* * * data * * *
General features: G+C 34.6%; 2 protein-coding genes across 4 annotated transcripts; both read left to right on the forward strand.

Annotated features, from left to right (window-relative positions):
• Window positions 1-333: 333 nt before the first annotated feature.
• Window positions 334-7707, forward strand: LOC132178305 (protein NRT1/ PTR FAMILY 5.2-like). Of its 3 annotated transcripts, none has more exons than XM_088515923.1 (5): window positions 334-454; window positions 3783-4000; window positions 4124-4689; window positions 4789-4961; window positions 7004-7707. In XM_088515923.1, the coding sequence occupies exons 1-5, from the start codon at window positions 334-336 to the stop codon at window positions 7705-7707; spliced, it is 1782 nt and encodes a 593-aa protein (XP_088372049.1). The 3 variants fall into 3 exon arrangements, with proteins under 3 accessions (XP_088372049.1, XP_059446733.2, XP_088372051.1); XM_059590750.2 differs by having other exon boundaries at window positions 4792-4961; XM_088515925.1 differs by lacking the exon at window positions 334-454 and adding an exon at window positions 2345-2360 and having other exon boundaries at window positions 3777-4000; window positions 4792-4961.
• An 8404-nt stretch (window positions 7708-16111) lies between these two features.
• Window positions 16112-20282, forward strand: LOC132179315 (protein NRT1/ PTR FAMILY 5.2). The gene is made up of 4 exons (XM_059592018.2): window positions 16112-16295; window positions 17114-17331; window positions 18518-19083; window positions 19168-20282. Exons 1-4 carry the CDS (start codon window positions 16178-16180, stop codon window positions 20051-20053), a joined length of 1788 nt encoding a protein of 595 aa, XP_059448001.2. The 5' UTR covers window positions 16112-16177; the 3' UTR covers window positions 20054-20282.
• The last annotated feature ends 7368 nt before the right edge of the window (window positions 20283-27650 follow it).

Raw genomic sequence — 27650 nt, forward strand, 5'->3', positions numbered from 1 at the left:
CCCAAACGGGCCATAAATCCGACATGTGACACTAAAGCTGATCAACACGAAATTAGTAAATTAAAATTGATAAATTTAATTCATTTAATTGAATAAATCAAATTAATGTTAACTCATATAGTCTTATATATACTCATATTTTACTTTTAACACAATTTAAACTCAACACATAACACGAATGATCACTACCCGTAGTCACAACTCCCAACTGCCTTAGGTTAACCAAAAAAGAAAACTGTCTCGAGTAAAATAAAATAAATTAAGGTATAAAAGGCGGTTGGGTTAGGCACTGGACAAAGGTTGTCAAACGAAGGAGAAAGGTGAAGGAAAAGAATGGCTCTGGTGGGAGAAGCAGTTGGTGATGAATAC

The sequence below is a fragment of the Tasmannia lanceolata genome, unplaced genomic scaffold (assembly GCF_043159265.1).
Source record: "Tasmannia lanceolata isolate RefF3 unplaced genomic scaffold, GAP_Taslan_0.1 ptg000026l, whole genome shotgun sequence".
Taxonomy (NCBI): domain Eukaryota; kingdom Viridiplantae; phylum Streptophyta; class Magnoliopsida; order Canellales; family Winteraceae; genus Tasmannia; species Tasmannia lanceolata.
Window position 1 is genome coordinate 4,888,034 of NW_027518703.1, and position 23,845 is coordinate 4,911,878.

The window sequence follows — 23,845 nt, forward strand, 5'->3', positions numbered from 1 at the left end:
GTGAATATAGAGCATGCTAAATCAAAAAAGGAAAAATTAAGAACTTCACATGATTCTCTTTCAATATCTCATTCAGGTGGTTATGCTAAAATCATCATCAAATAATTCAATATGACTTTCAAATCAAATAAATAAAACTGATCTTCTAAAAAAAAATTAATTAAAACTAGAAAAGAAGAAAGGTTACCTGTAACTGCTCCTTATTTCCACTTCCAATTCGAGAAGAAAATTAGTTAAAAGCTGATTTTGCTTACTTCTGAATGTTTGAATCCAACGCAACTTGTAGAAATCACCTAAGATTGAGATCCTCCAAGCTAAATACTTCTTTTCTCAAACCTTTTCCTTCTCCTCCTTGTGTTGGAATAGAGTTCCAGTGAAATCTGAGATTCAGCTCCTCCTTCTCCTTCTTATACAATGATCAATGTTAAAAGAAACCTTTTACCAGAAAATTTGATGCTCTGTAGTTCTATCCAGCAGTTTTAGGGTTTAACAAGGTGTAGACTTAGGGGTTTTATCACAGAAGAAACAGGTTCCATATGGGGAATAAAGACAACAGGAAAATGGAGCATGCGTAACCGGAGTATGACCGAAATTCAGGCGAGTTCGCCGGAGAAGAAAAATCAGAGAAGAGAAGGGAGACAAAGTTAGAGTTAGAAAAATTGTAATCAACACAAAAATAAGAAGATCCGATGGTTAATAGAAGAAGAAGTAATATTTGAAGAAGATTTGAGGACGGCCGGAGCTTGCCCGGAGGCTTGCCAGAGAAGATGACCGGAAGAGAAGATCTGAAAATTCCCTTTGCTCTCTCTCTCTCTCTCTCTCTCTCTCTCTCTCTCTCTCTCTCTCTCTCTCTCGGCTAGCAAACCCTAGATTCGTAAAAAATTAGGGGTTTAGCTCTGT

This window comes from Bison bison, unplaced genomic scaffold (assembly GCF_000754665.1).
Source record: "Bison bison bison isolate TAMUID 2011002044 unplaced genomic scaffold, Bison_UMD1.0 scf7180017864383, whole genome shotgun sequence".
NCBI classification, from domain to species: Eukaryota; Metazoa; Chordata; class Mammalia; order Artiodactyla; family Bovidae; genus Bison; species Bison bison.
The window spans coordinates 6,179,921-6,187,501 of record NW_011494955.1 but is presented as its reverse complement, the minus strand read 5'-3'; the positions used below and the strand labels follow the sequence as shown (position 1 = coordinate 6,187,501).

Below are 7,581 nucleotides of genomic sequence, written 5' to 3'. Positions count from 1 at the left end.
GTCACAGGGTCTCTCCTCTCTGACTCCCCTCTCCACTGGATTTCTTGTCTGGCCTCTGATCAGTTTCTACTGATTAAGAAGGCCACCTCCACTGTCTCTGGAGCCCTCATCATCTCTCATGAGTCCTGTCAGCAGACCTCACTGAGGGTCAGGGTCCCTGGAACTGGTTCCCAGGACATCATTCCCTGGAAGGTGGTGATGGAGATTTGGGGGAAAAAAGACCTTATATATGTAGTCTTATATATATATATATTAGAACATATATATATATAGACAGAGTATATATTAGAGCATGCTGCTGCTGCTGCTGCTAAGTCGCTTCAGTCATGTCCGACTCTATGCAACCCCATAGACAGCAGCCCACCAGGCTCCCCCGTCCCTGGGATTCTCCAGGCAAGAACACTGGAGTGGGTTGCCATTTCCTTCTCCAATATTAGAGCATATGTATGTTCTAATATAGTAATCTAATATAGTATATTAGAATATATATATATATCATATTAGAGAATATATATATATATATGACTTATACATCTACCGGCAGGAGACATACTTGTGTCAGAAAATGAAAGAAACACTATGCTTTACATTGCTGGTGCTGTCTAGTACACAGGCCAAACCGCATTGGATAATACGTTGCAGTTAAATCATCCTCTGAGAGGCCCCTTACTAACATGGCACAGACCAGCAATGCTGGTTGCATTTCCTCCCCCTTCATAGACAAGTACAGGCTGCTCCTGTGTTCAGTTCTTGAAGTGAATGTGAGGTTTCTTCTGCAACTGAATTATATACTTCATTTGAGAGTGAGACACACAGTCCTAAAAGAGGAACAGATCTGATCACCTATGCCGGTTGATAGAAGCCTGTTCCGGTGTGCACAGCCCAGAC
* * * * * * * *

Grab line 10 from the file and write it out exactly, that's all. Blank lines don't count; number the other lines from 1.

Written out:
The sequence below is a fragment of the Tasmannia lanceolata genome, unplaced genomic scaffold (assembly GCF_043159265.1).